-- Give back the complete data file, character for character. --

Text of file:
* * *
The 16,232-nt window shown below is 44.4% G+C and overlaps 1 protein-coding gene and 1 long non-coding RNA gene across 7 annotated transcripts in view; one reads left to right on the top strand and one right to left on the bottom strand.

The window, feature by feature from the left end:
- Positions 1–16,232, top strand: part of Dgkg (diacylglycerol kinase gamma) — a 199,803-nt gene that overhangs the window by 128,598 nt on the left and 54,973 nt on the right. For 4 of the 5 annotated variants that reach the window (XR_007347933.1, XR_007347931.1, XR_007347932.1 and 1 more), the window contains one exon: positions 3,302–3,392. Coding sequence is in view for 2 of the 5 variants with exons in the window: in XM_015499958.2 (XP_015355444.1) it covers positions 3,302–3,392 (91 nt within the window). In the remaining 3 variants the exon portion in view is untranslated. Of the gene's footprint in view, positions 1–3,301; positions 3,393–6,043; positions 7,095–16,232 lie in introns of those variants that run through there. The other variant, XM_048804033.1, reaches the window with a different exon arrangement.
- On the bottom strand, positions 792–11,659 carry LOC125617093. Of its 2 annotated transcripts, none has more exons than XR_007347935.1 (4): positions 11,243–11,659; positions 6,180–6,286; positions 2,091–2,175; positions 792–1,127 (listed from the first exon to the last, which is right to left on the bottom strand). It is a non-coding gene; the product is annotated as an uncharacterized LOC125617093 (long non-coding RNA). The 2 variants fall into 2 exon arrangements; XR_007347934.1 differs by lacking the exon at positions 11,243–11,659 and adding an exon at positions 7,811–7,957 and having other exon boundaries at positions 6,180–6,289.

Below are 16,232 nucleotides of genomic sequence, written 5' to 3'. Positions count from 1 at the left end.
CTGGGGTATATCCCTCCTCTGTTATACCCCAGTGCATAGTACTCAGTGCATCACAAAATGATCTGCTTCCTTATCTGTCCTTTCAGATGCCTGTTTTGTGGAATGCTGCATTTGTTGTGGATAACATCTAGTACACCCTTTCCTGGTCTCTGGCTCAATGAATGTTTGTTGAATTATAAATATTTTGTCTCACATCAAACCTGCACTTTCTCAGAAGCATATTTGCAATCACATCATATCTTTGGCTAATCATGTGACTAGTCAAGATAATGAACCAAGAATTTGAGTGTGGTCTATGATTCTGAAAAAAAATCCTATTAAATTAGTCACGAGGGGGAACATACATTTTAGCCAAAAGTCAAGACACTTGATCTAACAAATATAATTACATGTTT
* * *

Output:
The 16,232-nt window shown below is 44.4% G+C and overlaps 1 protein-coding gene and 1 long non-coding RNA gene across 7 annotated transcripts in view; one reads left to right on the top strand and one right to left on the bottom strand.

The window, feature by feature from the left end:
- Positions 1–16,232, top strand: part of Dgkg (diacylglycerol kinase gamma) — a 199,803-nt gene that overhangs the window by 128,598 nt on the left and 54,973 nt on the right. For 4 of the 5 annotated variants that reach the window (XR_007347933.1, XR_007347931.1, XR_007347932.1 and 1 more), the window contains one exon: positions 3,302–3,392. Coding sequence is in view for 2 of the 5 variants with exons in the window: in XM_015499958.2 (XP_015355444.1) it covers positions 3,302–3,392 (91 nt within the window). In the remaining 3 variants the exon portion in view is untranslated. Of the gene's footprint in view, positions 1–3,301; positions 3,393–6,043; positions 7,095–16,232 lie in introns of those variants that run through there. The other variant, XM_048804033.1, reaches the window with a different exon arrangement.
- On the bottom strand, positions 792–11,659 carry LOC125617093. Of its 2 annotated transcripts, none has more exons than XR_007347935.1 (4): positions 11,243–11,659; positions 6,180–6,286; positions 2,091–2,175; positions 792–1,127 (listed from the first exon to the last, which is right to left on the bottom strand). It is a non-coding gene; the product is annotated as an uncharacterized LOC125617093 (long non-coding RNA). The 2 variants fall into 2 exon arrangements; XR_007347934.1 differs by lacking the exon at positions 11,243–11,659 and adding an exon at positions 7,811–7,957 and having other exon boundaries at positions 6,180–6,289.

Below are 16,232 nucleotides of genomic sequence, written 5' to 3'. Positions count from 1 at the left end.
CTGGGGTATATCCCTCCTCTGTTATACCCCAGTGCATAGTACTCAGTGCATCACAAAATGATCTGCTTCCTTATCTGTCCTTTCAGATGCCTGTTTTGTGGAATGCTGCATTTGTTGTGGATAACATCTAGTACACCCTTTCCTGGTCTCTGGCTCAATGAATGTTTGTTGAATTATAAATATTTTGTCTCACATCAAACCTGCACTTTCTCAGAAGCATATTTGCAATCACATCATATCTTTGGCTAATCATGTGACTAGTCAAGATAATGAACCAAGAATTTGAGTGTGGTCTATGATTCTGAAAAAAAATCCTATTAAATTAGTCACGAGGGGGAACATACATTTTAGCCAAAAGTCAAGACACTTGATCTAACAAATATAATTACATGTTT